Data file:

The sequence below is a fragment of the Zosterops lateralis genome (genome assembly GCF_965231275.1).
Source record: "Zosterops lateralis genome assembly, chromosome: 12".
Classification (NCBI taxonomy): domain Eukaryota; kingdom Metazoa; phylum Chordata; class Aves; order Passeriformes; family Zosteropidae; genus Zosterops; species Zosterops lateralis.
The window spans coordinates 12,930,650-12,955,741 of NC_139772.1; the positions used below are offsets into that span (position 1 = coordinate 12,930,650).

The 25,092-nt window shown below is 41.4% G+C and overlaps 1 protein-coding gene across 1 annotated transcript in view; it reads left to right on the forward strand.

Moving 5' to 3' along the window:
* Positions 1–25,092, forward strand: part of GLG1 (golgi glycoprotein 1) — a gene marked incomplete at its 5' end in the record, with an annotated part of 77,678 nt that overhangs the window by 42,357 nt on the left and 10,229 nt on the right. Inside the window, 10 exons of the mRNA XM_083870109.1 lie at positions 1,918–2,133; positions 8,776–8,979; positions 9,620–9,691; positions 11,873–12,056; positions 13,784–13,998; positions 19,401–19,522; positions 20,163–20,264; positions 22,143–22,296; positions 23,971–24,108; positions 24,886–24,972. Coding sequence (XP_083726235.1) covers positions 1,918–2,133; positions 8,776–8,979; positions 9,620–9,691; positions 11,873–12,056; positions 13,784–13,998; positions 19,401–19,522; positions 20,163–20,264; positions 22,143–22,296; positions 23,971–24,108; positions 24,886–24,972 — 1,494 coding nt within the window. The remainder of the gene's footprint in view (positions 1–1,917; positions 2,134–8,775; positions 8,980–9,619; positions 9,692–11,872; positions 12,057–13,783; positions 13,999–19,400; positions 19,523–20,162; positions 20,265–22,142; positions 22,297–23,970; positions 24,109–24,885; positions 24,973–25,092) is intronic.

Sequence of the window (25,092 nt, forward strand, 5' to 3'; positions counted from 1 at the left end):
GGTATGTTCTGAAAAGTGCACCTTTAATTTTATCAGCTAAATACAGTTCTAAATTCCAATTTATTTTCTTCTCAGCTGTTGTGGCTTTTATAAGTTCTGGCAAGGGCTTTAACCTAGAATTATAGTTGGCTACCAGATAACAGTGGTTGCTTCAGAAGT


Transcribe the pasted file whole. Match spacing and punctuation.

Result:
The sequence below is a fragment of the Zosterops lateralis genome (genome assembly GCF_965231275.1).
Source record: "Zosterops lateralis genome assembly, chromosome: 12".
Classification (NCBI taxonomy): domain Eukaryota; kingdom Metazoa; phylum Chordata; class Aves; order Passeriformes; family Zosteropidae; genus Zosterops; species Zosterops lateralis.
The window spans coordinates 12,930,650-12,955,741 of NC_139772.1; the positions used below are offsets into that span (position 1 = coordinate 12,930,650).

The 25,092-nt window shown below is 41.4% G+C and overlaps 1 protein-coding gene across 1 annotated transcript in view; it reads left to right on the forward strand.

Moving 5' to 3' along the window:
* Positions 1–25,092, forward strand: part of GLG1 (golgi glycoprotein 1) — a gene marked incomplete at its 5' end in the record, with an annotated part of 77,678 nt that overhangs the window by 42,357 nt on the left and 10,229 nt on the right. Inside the window, 10 exons of the mRNA XM_083870109.1 lie at positions 1,918–2,133; positions 8,776–8,979; positions 9,620–9,691; positions 11,873–12,056; positions 13,784–13,998; positions 19,401–19,522; positions 20,163–20,264; positions 22,143–22,296; positions 23,971–24,108; positions 24,886–24,972. Coding sequence (XP_083726235.1) covers positions 1,918–2,133; positions 8,776–8,979; positions 9,620–9,691; positions 11,873–12,056; positions 13,784–13,998; positions 19,401–19,522; positions 20,163–20,264; positions 22,143–22,296; positions 23,971–24,108; positions 24,886–24,972 — 1,494 coding nt within the window. The remainder of the gene's footprint in view (positions 1–1,917; positions 2,134–8,775; positions 8,980–9,619; positions 9,692–11,872; positions 12,057–13,783; positions 13,999–19,400; positions 19,523–20,162; positions 20,265–22,142; positions 22,297–23,970; positions 24,109–24,885; positions 24,973–25,092) is intronic.

Sequence of the window (25,092 nt, forward strand, 5' to 3'; positions counted from 1 at the left end):
GGTATGTTCTGAAAAGTGCACCTTTAATTTTATCAGCTAAATACAGTTCTAAATTCCAATTTATTTTCTTCTCAGCTGTTGTGGCTTTTATAAGTTCTGGCAAGGGCTTTAACCTAGAATTATAGTTGGCTACCAGATAACAGTGGTTGCTTCAGAAGT